Final example: Nick D’Aloisi, the 17 year old founder of Summly and Trimit. D’Aloisi became the youngest person ever to receive venture capital funding, aged 15, after he was telephoned out of the blue by Li Ka-shing, the Hong Kong based billionaire, who was prepared to fly to London with his business partners, to meet the precocious coding genius face to face.
Cast your eye over any industry you choose, and the theme remains constant; the men or women at the controls of almost every front-running Company have a story to tell, or are part of a story worth telling.
Barclays Capital had Bob Diamond and his sidekick Richie Rich, the flamboyant, horse-racing aficionado with the bright red braces; what would Virgin Media be without its founder and Talisman, Richard Branson, whose obsession with space travel and ballooning escapades persuade punters to open bank accounts? And, politically speaking, would the “pink tide” of socialism have spread so quickly across Central America without the charisma and machinations of Hugo Chavez, and Fidel Castro.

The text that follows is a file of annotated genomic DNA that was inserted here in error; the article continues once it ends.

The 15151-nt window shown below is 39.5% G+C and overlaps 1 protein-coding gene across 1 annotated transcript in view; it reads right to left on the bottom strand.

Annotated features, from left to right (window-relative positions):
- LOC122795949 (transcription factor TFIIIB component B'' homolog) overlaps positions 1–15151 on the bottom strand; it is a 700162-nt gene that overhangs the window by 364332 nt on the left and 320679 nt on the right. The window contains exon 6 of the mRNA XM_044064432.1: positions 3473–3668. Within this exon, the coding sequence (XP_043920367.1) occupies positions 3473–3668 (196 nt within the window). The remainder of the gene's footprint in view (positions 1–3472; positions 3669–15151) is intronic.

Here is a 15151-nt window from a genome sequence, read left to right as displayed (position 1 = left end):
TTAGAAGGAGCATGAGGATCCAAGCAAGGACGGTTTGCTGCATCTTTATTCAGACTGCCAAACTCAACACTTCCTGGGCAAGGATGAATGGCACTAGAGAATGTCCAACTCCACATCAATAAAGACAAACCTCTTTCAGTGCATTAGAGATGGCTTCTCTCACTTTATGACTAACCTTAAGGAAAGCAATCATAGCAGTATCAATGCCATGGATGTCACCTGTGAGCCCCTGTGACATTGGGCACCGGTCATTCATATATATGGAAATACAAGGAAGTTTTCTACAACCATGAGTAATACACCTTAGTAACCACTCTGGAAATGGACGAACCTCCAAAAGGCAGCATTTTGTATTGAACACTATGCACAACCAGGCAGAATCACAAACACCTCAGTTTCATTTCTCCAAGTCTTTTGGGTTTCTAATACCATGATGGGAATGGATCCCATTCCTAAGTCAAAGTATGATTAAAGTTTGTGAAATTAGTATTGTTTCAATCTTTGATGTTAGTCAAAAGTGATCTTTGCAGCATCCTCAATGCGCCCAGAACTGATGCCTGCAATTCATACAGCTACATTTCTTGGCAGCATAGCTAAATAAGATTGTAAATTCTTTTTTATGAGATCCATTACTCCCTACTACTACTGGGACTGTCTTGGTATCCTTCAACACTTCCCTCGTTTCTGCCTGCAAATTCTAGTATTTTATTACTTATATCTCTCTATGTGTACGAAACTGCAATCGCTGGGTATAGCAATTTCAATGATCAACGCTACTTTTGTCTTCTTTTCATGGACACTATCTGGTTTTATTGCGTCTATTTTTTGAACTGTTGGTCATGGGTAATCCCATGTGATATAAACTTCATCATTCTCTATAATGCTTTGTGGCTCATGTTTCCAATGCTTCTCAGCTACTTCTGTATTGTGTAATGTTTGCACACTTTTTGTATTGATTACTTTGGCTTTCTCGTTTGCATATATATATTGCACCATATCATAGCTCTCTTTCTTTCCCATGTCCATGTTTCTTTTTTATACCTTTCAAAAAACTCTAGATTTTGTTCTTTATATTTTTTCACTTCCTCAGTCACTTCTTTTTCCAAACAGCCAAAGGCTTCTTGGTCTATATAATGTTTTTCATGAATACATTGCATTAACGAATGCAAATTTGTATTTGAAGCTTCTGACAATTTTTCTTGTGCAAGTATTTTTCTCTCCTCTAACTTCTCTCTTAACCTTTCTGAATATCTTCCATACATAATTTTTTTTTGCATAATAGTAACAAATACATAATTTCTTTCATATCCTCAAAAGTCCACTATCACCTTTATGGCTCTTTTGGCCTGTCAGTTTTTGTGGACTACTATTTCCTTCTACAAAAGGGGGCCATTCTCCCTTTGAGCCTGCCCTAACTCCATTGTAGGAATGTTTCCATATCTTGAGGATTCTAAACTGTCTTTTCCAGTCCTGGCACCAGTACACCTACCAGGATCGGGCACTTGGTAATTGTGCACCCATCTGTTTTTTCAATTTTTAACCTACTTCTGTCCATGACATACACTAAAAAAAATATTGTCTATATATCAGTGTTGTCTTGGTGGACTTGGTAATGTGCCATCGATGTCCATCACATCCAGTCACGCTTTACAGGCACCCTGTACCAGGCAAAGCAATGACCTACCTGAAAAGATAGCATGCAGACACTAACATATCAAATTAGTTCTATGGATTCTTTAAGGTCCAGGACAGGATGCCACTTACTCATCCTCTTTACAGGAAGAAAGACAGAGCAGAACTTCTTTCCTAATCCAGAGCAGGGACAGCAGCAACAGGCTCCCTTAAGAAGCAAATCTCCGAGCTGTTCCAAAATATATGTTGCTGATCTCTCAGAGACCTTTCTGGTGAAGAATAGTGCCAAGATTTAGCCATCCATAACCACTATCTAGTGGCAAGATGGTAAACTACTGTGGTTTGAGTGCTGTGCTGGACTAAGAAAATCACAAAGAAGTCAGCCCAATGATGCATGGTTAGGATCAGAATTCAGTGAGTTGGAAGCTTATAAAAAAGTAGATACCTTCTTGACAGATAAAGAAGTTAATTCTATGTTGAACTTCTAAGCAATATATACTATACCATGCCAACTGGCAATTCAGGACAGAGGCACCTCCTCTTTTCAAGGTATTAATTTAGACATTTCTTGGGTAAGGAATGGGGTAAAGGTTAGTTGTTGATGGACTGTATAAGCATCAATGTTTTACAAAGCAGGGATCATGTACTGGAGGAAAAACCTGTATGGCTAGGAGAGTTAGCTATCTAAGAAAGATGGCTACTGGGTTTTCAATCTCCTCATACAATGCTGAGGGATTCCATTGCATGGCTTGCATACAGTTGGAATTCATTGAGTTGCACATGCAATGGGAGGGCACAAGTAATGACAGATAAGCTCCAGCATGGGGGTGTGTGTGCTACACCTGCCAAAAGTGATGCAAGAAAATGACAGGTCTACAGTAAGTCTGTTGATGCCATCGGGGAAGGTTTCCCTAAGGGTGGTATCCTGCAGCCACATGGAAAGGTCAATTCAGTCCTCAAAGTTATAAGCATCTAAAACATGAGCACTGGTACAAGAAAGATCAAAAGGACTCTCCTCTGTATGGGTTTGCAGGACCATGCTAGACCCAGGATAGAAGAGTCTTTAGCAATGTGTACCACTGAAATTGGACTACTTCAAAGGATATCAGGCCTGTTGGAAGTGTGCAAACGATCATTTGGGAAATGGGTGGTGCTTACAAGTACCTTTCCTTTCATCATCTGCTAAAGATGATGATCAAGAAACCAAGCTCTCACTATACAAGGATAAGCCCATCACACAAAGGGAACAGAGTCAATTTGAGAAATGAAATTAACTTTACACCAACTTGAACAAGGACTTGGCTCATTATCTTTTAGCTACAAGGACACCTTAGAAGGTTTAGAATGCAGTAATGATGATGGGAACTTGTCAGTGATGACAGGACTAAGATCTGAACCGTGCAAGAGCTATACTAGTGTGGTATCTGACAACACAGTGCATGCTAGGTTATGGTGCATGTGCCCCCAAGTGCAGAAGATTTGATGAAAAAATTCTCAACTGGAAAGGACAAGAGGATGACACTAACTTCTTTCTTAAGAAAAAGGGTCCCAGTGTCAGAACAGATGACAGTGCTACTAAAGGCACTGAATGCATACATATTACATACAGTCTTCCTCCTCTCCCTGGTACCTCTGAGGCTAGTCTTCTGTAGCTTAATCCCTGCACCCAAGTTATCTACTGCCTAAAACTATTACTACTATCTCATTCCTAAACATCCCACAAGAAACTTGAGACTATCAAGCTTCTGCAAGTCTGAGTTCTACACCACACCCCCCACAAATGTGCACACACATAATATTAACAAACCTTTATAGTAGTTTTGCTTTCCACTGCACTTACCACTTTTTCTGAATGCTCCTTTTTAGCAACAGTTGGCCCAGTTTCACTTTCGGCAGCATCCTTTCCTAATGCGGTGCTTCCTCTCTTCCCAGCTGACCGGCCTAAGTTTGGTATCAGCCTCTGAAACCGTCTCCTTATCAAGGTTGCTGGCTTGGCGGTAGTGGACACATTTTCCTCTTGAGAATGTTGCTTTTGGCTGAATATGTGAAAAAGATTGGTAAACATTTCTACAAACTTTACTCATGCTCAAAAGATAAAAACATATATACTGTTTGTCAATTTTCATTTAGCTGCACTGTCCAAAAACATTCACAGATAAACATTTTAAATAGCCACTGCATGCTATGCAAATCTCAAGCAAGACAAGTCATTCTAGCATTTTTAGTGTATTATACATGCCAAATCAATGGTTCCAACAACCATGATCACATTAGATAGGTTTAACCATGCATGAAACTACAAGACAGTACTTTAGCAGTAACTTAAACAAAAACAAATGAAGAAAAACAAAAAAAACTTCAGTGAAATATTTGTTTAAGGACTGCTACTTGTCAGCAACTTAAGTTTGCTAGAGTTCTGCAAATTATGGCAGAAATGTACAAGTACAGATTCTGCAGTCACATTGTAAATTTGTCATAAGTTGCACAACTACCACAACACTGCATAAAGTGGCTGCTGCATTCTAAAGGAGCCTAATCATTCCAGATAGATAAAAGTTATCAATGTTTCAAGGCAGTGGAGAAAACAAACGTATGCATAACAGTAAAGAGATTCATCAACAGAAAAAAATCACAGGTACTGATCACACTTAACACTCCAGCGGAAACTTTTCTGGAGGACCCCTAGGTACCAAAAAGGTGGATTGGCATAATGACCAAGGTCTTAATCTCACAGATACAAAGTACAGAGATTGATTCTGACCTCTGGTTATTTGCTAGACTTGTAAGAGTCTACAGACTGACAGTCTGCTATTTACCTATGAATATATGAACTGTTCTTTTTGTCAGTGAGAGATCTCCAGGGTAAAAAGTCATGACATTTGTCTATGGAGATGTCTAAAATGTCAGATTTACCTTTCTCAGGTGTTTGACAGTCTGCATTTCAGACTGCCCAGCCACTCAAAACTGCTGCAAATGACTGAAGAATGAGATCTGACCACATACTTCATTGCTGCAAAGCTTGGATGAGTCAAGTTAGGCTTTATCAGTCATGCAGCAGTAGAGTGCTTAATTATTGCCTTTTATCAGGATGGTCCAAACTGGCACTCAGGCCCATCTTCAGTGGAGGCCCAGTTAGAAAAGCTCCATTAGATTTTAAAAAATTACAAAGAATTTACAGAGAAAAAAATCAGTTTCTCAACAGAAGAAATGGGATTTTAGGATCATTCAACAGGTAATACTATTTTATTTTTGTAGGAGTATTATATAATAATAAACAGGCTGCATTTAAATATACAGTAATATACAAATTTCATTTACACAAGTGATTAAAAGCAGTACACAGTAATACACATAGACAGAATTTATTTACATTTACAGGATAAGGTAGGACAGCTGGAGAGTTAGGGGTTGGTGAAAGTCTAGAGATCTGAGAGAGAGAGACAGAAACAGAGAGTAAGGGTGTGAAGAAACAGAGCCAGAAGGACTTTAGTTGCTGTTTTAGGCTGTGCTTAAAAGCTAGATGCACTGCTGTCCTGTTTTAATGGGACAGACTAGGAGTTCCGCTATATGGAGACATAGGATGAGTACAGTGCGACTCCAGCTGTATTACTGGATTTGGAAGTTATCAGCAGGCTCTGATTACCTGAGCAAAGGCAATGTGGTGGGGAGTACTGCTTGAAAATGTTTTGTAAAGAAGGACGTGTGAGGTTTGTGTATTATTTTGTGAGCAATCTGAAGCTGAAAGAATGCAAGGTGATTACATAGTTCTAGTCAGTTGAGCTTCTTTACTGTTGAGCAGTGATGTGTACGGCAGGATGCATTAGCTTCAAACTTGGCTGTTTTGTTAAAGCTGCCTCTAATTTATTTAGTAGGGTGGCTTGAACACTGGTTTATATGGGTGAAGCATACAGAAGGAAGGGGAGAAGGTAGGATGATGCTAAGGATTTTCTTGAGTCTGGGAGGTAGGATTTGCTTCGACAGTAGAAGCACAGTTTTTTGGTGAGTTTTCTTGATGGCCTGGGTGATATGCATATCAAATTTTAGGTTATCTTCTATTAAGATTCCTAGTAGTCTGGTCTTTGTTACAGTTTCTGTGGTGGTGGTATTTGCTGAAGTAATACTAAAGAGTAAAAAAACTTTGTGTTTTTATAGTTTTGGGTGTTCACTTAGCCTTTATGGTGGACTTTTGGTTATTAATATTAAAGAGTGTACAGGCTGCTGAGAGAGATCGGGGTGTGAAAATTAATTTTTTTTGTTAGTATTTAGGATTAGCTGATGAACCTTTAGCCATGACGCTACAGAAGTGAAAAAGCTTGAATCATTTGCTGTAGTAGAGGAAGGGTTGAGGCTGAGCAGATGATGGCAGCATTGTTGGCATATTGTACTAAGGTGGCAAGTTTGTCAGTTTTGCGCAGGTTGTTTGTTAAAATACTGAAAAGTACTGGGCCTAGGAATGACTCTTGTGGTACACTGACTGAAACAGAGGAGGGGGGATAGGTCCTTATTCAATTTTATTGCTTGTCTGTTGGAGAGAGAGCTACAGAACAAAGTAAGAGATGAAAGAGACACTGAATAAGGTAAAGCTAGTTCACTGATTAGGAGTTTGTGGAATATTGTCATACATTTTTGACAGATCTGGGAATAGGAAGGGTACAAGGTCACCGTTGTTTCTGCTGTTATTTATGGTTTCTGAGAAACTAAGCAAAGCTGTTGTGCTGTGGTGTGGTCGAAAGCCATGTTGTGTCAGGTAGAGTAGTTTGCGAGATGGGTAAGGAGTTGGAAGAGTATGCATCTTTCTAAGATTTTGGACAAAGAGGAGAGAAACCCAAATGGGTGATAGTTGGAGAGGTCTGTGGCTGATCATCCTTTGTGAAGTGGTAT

So can we characterise an “entrepreneur”, is it even helpful to do so, and how do they impact our society?
Firstly, no entrepreneur will ever feel that they are in it for the money, or that they are playing simply to win. Entrepreneurs have a deep seated need to represent those they perceive as victims, weak, or disenfranchised, which in turn justifies their own megalomaniac tendencies.
An entrepreneur is social chameleon; sympathetic and ruthless in equal measure, and often it is hard for the bystander to predict which way the axe will fall. Could a pin striped Zuckerberg, in another life, have run an investment fund on Wall Street? Might Richard Branson have made a good Prime Minister? Swapped at birth, would Carlos Slim have invented the PC, and Bill Gates ran Mexico’s communications industry?